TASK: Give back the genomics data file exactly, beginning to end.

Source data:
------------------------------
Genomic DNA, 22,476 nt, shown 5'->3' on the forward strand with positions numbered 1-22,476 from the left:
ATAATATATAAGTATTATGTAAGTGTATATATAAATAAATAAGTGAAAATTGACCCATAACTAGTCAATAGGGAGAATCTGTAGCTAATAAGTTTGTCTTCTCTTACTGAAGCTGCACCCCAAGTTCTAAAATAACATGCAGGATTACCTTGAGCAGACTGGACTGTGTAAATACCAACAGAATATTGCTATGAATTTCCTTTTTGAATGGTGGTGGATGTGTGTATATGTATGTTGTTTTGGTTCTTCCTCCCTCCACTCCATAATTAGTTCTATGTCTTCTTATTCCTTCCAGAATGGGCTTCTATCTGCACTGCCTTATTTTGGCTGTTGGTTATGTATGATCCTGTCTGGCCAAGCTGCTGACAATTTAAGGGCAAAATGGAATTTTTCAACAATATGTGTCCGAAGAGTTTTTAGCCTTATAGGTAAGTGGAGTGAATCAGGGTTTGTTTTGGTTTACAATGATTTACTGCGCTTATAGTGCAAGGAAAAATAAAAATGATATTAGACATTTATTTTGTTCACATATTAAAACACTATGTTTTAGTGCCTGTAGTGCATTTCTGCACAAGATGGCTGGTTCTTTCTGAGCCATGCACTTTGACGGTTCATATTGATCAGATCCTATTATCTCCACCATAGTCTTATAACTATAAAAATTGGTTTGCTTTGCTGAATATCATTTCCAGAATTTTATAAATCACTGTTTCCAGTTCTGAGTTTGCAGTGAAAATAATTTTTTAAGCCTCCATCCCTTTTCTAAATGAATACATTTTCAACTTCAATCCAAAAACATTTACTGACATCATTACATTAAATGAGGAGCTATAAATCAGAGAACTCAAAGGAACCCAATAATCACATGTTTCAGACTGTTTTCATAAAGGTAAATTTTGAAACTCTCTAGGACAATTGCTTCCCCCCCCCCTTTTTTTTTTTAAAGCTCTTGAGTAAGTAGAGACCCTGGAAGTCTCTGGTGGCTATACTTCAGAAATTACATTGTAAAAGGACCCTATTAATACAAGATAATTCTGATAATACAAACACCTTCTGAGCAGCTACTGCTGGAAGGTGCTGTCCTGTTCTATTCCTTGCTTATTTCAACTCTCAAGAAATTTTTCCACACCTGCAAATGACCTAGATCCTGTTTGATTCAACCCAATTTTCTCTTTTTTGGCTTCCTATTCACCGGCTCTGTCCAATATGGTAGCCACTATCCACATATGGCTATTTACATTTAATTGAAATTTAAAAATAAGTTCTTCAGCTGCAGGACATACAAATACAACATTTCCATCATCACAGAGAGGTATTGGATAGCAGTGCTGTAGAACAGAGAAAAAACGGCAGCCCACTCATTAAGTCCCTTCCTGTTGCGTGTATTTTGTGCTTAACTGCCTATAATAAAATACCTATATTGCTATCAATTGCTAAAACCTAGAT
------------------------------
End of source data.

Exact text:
Genomic DNA, 22,476 nt, shown 5'->3' on the forward strand with positions numbered 1-22,476 from the left:
ATAATATATAAGTATTATGTAAGTGTATATATAAATAAATAAGTGAAAATTGACCCATAACTAGTCAATAGGGAGAATCTGTAGCTAATAAGTTTGTCTTCTCTTACTGAAGCTGCACCCCAAGTTCTAAAATAACATGCAGGATTACCTTGAGCAGACTGGACTGTGTAAATACCAACAGAATATTGCTATGAATTTCCTTTTTGAATGGTGGTGGATGTGTGTATATGTATGTTGTTTTGGTTCTTCCTCCCTCCACTCCATAATTAGTTCTATGTCTTCTTATTCCTTCCAGAATGGGCTTCTATCTGCACTGCCTTATTTTGGCTGTTGGTTATGTATGATCCTGTCTGGCCAAGCTGCTGACAATTTAAGGGCAAAATGGAATTTTTCAACAATATGTGTCCGAAGAGTTTTTAGCCTTATAGGTAAGTGGAGTGAATCAGGGTTTGTTTTGGTTTACAATGATTTACTGCGCTTATAGTGCAAGGAAAAATAAAAATGATATTAGACATTTATTTTGTTCACATATTAAAACACTATGTTTTAGTGCCTGTAGTGCATTTCTGCACAAGATGGCTGGTTCTTTCTGAGCCATGCACTTTGACGGTTCATATTGATCAGATCCTATTATCTCCACCATAGTCTTATAACTATAAAAATTGGTTTGCTTTGCTGAATATCATTTCCAGAATTTTATAAATCACTGTTTCCAGTTCTGAGTTTGCAGTGAAAATAATTTTTTAAGCCTCCATCCCTTTTCTAAATGAATACATTTTCAACTTCAATCCAAAAACATTTACTGACATCATTACATTAAATGAGGAGCTATAAATCAGAGAACTCAAAGGAACCCAATAATCACATGTTTCAGACTGTTTTCATAAAGGTAAATTTTGAAACTCTCTAGGACAATTGCTTCCCCCCCCCCTTTTTTTTTTTAAAGCTCTTGAGTAAGTAGAGACCCTGGAAGTCTCTGGTGGCTATACTTCAGAAATTACATTGTAAAAGGACCCTATTAATACAAGATAATTCTGATAATACAAACACCTTCTGAGCAGCTACTGCTGGAAGGTGCTGTCCTGTTCTATTCCTTGCTTATTTCAACTCTCAAGAAATTTTTCCACACCTGCAAATGACCTAGATCCTGTTTGATTCAACCCAATTTTCTCTTTTTTGGCTTCCTATTCACCGGCTCTGTCCAATATGGTAGCCACTATCCACATATGGCTATTTACATTTAATTGAAATTTAAAAATAAGTTCTTCAGCTGCAGGACATACAAATACAACATTTCCATCATCACAGAGAGGTATTGGATAGCAGTGCTGTAGAACAGAGAAAAAACGGCAGCCCACTCATTAAGTCCCTTCCTGTTGCGTGTATTTTGTGCTTAACTGCCTATAATAAAATACCTATATTGCTATCAATTGCTAAAACCTAGAT